Wednesday, 16 September 2015

Don't patronise the little guy, he's the boss

"I'm not going to get caught up in Canberra gossip. I'm not going to play Canberra games". Spoken on Monday morning, these were among the last words Tony Abbott said as prime minister and although it is clear from listening to them - or reading them - that they constitute an attempt to divert attention from an unpalatable reality by demonising a more pressing one, they point to an ugly undercurrent in Australian politics.

Putting down the political process is hardly a new thing - see for example the successful effort in the 1930s to abolish the Senate in Queensland, or read any of the humourous books of Steele Rudd - but it's an ingenuous pretense if you live in a democracy to despise it because it is what delivers you your freedoms and your prosperity. Not only that, but in this world of radical transparency we are all getting better at understanding its rules and processes - as we should do - so that our tweets can be more interesting, more informative, and more often duplicated.

In a way, for a politician to go hard on the political process in this way is just insulting to the average Joe in the street, because it suggests that some things are outside his comprehension and competence. "Don't worry yourself about that," Abbott seems to be saying, "we'll handle it." But it's in everyone's interest to be acquainted with the political process because it helps us to understand why politicians say and do the things they say and do, when they say and do them.

In a world that's always "on" and where everyone is always immediately connected to everyone else, in that kind of world we don't want a politician to patronise us and say, "Don't worry your little head over that," as though we were some hopeless bimbo with fewer than two neurons to rub together. What we want is to understand what a "point of order" is or to grasp immediately the difference between "democracy" and "representative government". After all, that's what the media is for: to educate the electorate so that they can make better political choices. That's what the public school system is for, as well.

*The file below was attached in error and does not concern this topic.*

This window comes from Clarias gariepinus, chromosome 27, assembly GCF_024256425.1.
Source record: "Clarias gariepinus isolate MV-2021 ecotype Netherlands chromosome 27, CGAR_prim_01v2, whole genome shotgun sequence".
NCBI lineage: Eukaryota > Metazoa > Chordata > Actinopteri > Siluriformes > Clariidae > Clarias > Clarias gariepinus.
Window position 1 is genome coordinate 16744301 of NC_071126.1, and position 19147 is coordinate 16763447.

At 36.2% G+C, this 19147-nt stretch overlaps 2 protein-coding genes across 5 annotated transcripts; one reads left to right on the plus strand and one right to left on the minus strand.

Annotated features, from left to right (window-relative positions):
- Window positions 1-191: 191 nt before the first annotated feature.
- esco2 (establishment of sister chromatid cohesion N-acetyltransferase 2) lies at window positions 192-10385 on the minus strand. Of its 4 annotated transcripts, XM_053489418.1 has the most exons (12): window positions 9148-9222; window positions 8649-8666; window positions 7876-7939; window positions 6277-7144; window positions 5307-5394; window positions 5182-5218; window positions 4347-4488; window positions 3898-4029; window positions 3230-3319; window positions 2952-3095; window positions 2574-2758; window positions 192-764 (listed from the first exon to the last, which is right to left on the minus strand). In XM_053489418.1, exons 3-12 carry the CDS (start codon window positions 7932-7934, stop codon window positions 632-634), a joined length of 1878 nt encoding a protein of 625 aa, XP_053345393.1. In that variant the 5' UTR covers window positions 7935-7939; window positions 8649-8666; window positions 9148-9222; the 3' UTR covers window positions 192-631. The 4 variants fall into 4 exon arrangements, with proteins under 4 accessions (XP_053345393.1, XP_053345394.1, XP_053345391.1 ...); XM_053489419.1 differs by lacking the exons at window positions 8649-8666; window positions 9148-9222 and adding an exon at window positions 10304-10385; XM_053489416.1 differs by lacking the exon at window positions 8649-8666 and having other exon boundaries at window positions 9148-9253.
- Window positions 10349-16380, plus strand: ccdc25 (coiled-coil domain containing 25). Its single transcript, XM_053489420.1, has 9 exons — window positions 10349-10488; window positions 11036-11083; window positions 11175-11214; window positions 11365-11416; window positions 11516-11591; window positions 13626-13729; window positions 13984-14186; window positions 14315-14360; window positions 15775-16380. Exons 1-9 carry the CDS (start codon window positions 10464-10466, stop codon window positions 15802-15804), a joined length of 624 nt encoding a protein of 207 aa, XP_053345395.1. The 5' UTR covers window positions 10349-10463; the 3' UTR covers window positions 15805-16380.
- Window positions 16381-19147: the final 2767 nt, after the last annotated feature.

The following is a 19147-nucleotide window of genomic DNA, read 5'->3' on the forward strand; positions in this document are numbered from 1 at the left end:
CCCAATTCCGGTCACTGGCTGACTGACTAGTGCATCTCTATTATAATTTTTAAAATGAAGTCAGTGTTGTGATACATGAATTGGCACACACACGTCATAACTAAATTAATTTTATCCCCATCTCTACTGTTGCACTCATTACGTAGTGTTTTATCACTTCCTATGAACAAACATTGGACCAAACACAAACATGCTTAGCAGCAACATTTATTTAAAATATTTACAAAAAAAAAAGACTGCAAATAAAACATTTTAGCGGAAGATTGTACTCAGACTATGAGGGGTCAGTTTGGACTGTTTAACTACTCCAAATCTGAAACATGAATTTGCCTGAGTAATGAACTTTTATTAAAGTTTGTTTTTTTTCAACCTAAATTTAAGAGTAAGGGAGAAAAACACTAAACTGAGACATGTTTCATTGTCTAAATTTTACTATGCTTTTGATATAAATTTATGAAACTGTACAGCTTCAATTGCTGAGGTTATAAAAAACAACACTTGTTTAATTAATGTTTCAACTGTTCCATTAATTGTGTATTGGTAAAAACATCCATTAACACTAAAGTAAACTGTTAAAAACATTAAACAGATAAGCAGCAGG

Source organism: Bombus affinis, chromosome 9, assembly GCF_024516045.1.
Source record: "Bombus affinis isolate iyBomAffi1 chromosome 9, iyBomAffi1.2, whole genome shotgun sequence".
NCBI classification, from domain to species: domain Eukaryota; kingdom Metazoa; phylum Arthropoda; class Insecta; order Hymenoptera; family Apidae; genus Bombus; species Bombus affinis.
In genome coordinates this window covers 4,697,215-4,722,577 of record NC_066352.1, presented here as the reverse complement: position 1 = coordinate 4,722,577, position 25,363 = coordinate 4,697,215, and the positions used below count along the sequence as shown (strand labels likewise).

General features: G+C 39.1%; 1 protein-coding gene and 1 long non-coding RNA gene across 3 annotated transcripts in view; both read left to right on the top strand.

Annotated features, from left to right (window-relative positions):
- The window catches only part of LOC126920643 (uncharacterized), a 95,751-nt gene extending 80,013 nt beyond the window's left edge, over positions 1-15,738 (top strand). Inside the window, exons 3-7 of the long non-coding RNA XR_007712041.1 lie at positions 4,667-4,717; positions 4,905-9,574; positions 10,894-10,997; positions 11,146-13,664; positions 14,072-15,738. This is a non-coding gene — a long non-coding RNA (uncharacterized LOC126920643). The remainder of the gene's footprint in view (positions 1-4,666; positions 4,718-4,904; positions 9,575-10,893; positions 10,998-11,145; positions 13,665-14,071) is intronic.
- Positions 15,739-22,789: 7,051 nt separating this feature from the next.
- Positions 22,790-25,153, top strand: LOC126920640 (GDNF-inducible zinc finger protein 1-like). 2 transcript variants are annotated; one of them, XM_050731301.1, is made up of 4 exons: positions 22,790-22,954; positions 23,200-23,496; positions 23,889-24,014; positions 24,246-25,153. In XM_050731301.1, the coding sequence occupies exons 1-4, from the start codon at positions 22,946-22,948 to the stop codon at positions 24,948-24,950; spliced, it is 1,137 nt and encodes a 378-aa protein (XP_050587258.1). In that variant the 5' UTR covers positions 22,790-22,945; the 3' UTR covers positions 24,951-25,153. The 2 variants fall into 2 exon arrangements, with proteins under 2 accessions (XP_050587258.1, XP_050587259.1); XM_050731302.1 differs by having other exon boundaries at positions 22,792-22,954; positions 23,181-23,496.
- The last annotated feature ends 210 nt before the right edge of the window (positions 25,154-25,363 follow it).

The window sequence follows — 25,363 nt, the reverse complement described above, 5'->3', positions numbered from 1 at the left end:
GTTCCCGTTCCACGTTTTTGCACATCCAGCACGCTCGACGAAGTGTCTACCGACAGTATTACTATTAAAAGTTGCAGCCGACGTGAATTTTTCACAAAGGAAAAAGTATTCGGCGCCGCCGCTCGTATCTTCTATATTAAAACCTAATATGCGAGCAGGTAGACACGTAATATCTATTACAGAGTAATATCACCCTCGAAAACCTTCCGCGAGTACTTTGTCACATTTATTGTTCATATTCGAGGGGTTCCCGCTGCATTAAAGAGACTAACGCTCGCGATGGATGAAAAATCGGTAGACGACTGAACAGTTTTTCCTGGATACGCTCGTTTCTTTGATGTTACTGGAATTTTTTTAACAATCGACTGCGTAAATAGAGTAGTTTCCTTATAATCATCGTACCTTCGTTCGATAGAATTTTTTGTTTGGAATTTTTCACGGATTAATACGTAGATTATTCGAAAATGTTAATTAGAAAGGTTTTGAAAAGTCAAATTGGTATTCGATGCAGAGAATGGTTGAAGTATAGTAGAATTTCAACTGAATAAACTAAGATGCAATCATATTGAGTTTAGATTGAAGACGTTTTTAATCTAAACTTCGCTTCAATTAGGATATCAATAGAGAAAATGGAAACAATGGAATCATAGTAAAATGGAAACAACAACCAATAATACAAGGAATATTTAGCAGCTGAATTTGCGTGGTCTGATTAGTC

In the age of radical transparency, it will pay in many ways to be more informed about the political process. Not only will your tweets get more retweets - and you might even get more followers, and even become an influencer - but it will ensure that we are not hoodwinked again by bad politicians like Tony Abbott. Along with our friends in the media, the electorate can - and we will - work together to forge an even better polity. In this new world of honesty where money is spent on things that have real merit - and not in order to promote a narrow partisan agenda - everyone can have a vote on individual pieces of legislation. The question is: what will be the role of Parliament in this new political process. What is the future for political parties?

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